The wild animals that inhabit the Earth are in drastic decline due to deforestation, unsustainable agriculture and the illegal trade in fauna. The alarm was raised by the WWF which published the new Living Planet Report 2020.
According to the analysis, global populations of wild animals have fallen by 68% since 1970. In less than 50 years, therefore, we have caused a reduction of two thirds of the fauna, mainly due to the destruction of ecosystems. Nobody is saved. The animals at risk are mammals, birds, amphibians, reptiles and fish.
“The Living Planet Report 2020 highlights how humanity’s increasing destruction of nature is having catastrophic impacts not only on wildlife populations, but also on human health and all aspects of our life – said Marco Lambertini, Director WWF International General – We cannot ignore these signs: the serious decline in populations of wild species indicates that nature is deteriorating and that our planet is sending us red warning signals about the functioning of natural systems. From the fish of the oceans and rivers to the bees, essential for our agricultural production, the decline of wildlife directly affects the nutrition, food security and livelihoods of billions of people ”.
Continued loss of biodiversity will undermine the achievement of most of the United Nations Sustainable Development Goals, including poverty reduction and food, water and energy security. But biodiversity also has staggering economic value, which should be recognized in national accounting systems.
The economic impacts of nature’s decline will cost the world at least $ 479 billion annually, adding up to about $ 10 trillion by 2050, according to WWF, the Global Trade Analysis Project, and the Natural Capital Project’s Global Futures report.
The main cause of the dramatic decline in populations of terrestrial species, observed in the LPI, is the loss and degradation of habitats, including deforestation, also influenced by the way in which humanity produces food.
The LPI, which tracked nearly 21,000 populations of more than 4,000 vertebrate species between 1970 and 2016, also shows that populations of wildlife found in freshwater habitats have experienced an 84% decline, the decline net population mean of all biomes, equivalent to 4 percent per year since 1970. An example is the breeding population of the Chinese sturgeon in the Yangtze River in China, which decreased by 97% between 1982 and 2015 due to damming the watercourse.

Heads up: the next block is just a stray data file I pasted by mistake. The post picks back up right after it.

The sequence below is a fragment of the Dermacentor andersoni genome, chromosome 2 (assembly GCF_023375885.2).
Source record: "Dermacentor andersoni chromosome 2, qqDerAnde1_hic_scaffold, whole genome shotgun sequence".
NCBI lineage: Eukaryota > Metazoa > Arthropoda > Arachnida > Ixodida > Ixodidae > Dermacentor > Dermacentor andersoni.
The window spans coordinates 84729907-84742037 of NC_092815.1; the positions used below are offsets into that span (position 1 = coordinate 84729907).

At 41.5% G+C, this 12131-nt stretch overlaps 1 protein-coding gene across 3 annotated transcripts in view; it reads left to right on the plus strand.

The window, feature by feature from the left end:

“The Living Planet Index is one of the most comprehensive measures of global biodiversity – said Dr. Andrew Terry, director of conservation of the Zoological Society of London – An average decline of 68% over the past 50 years is catastrophic and clear evidence of the damage human activity is doing to the natural world. If nothing changes, populations will undoubtedly continue to decline, driving wildlife to extinction and threatening the integrity of the ecosystems we all depend on. But we also know that by acting on the conservation of species we can move away from this abyss. It takes commitment, investment and expertise to reverse these trends ”.
Alongside the alarming statistics, however, there are examples of some cases that show the potential of what we can achieve with immediate, collective and decisive action. This is the case of the populations of some species such as the loggerhead turtle in the Simangaliso Wetland Park, South Africa, the black tip reef shark (Carcharhinus melanopterus) in the Ashmore Reef in Western Australia or the European beaver (Castor fiber) in Poland, or those of tigers and pandas, increased in their global numbers (apart from some local populations at high risk) together with the result of global marine protection, which rose to 6% including the creation of the Ross Sea Marine Protected Area in Antarctica. We need to focus on initiatives like these and combine global politics and business action to protect and restore nature.
The Living Planet Report 2020 was launched a few days after the 75th session of the United Nations General Assembly, in which leaders will have to review the progress made on the Sustainable Development Goals of the 2030 agenda, the Paris Agreement on climate and the Convention on Biological Diversity (CBD). UNGA 2020 will bring together world leaders, business and civil society to develop the post-2020 framework for action for global biodiversity and thus represents a key moment to lay the foundations for a New Deal so necessary for nature and people.
“This research can help us secure a New Deal for nature and people that will be key to the long-term survival of populations of wildlife, plants and insects and the whole of nature, including humanity. A New Deal has never been so necessary ”.